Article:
Galapagos Survivor

By Jim Eagles

A giant tortoise taking a nap. Photo / Jim Eagles

A giant tortoise taking a nap. Photo / Jim Eagles

There’s good news and bad news on the subject of Lonesome George, the last surviving giant tortoise from the Galapagos island of Pinta and described by the Guinness Book of World Records as the “rarest living creature”.

First the good news. I saw Lonesome George the other day and there’s no reason for him to be lonely any more.

These days he shares his leafy enclosure at the Charles Darwin Research Station on Santa Cruz island with two nice lady giant tortoises, with whom he apparently gets on fairly well, despite the fact that they’re a different sub-species found only on Isabela island.

Unfortunately, the day I came calling George seemed to be in a bit of a huff. He was lying on the far side of his spacious quarters, alongside a stone wall, with his back to the viewing area.

His lady friends were out and about, eating leaves and posing for visitors, but George didn’t stir. I tried to pass on greetings from a colleague whose nickname, for reasons obscure to me, is also Lonesome George, but he ignored my efforts.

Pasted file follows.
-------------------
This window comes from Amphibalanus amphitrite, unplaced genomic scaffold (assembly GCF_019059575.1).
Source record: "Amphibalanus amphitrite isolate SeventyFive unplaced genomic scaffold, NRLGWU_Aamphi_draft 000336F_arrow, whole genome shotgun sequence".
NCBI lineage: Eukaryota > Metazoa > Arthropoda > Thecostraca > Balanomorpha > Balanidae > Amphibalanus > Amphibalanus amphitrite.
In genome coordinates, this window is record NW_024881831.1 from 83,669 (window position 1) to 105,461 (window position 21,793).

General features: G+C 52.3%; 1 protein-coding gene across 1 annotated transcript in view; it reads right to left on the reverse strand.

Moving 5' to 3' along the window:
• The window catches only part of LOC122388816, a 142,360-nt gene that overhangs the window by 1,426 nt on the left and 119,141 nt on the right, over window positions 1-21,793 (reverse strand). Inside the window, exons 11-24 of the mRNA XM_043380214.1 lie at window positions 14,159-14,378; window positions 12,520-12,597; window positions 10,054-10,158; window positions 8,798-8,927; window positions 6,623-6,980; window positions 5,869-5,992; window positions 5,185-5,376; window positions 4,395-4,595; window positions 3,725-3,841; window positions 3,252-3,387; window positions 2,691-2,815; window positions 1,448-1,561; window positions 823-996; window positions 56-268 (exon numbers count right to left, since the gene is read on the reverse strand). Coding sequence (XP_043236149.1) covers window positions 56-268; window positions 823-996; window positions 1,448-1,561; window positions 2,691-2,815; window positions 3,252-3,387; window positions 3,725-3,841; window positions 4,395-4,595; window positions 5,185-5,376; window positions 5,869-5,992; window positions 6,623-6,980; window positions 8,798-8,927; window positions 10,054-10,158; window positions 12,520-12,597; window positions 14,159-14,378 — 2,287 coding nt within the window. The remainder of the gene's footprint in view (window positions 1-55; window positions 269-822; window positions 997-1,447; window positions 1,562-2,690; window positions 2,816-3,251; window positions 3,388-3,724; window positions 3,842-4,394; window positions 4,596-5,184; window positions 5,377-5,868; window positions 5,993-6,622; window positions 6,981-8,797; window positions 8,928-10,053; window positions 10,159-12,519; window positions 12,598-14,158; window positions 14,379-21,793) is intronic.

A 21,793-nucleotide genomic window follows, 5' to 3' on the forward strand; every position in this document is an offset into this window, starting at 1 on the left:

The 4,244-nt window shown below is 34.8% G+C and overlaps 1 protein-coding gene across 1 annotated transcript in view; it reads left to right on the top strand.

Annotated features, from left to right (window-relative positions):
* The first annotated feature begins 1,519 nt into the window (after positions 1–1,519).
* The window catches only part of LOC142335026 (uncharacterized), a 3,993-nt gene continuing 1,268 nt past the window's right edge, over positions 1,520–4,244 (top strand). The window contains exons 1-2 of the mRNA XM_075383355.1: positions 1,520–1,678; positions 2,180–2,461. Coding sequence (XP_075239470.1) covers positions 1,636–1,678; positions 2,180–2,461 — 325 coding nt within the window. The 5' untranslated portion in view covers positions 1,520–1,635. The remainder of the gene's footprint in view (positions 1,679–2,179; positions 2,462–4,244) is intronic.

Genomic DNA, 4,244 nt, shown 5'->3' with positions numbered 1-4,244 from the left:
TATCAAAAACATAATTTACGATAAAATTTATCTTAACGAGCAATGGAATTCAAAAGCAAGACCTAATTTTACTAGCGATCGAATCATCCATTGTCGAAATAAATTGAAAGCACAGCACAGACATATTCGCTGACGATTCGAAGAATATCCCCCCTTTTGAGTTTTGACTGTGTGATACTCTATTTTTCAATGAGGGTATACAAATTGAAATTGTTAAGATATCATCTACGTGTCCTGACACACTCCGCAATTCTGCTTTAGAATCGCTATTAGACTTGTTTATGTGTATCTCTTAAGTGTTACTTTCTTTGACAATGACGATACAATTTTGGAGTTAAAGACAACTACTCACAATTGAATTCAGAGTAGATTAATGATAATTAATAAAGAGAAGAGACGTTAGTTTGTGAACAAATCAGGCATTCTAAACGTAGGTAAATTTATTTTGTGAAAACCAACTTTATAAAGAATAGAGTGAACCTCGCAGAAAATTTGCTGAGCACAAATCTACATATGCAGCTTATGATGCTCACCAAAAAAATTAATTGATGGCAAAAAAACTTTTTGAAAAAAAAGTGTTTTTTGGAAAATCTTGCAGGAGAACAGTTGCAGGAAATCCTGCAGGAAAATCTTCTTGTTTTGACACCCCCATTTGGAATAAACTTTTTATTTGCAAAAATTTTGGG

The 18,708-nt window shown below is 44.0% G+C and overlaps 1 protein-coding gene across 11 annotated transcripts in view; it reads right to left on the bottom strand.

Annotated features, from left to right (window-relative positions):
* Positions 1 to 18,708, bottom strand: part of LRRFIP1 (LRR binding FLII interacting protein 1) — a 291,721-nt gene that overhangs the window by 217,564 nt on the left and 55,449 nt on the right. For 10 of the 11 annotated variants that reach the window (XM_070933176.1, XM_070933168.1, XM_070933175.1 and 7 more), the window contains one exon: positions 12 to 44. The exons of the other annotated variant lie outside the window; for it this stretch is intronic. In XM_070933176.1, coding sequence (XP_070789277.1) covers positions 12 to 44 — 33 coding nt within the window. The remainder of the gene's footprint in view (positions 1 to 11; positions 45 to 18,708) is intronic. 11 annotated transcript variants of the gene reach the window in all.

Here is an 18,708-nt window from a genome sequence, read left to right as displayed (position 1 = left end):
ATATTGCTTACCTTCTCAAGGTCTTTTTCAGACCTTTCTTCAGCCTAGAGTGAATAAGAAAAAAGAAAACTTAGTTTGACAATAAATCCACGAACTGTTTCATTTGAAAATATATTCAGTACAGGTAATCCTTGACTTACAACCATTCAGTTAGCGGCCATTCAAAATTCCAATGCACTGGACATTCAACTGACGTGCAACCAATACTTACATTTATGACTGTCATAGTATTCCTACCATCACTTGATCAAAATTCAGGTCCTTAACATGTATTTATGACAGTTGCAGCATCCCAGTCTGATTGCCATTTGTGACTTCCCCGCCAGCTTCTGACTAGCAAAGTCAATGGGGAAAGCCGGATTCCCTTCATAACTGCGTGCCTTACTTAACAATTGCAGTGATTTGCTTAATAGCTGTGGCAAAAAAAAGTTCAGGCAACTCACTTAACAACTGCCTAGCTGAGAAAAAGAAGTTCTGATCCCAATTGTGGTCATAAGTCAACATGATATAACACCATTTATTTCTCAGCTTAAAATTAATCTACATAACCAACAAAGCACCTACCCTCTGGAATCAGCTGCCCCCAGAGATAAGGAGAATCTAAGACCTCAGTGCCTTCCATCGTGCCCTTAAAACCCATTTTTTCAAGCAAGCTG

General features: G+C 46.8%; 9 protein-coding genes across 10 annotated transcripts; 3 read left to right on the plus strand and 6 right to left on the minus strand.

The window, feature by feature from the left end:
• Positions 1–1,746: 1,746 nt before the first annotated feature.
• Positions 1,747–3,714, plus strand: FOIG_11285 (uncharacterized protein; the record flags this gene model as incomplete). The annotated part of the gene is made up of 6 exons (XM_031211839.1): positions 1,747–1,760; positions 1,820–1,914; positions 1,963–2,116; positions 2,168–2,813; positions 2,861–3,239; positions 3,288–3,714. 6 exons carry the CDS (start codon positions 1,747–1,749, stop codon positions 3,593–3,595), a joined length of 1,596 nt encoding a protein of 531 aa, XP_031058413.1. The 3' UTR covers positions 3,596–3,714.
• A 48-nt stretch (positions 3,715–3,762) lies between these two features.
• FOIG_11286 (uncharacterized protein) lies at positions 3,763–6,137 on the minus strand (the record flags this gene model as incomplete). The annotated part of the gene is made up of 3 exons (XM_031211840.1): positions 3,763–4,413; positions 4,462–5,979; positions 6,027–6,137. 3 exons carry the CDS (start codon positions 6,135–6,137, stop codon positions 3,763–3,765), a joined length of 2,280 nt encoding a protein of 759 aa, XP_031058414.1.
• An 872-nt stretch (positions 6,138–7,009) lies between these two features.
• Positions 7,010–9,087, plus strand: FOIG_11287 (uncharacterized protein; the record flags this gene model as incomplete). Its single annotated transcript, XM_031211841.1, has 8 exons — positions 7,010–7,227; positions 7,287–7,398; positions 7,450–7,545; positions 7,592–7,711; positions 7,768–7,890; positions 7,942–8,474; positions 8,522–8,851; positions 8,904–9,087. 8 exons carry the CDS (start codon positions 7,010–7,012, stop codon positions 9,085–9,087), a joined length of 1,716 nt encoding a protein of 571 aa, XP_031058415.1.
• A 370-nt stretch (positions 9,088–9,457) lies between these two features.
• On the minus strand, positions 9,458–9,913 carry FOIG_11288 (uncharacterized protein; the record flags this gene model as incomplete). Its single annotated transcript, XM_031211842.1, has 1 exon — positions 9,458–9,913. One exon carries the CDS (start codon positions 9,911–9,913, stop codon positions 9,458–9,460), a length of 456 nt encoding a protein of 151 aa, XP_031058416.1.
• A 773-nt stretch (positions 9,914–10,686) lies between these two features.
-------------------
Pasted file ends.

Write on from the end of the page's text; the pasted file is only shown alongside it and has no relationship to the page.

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About Rene

About Ecuador, Galápagos, the Hospitality & Tourism industry, Conservation and personal Tidbits from a Swiss Hôtelier working in Ecuador & Galapagos and committed to supporting and encouraging local youngsters in Education, Sports and Environmental protection via my Foundation "Nova Galápagos."
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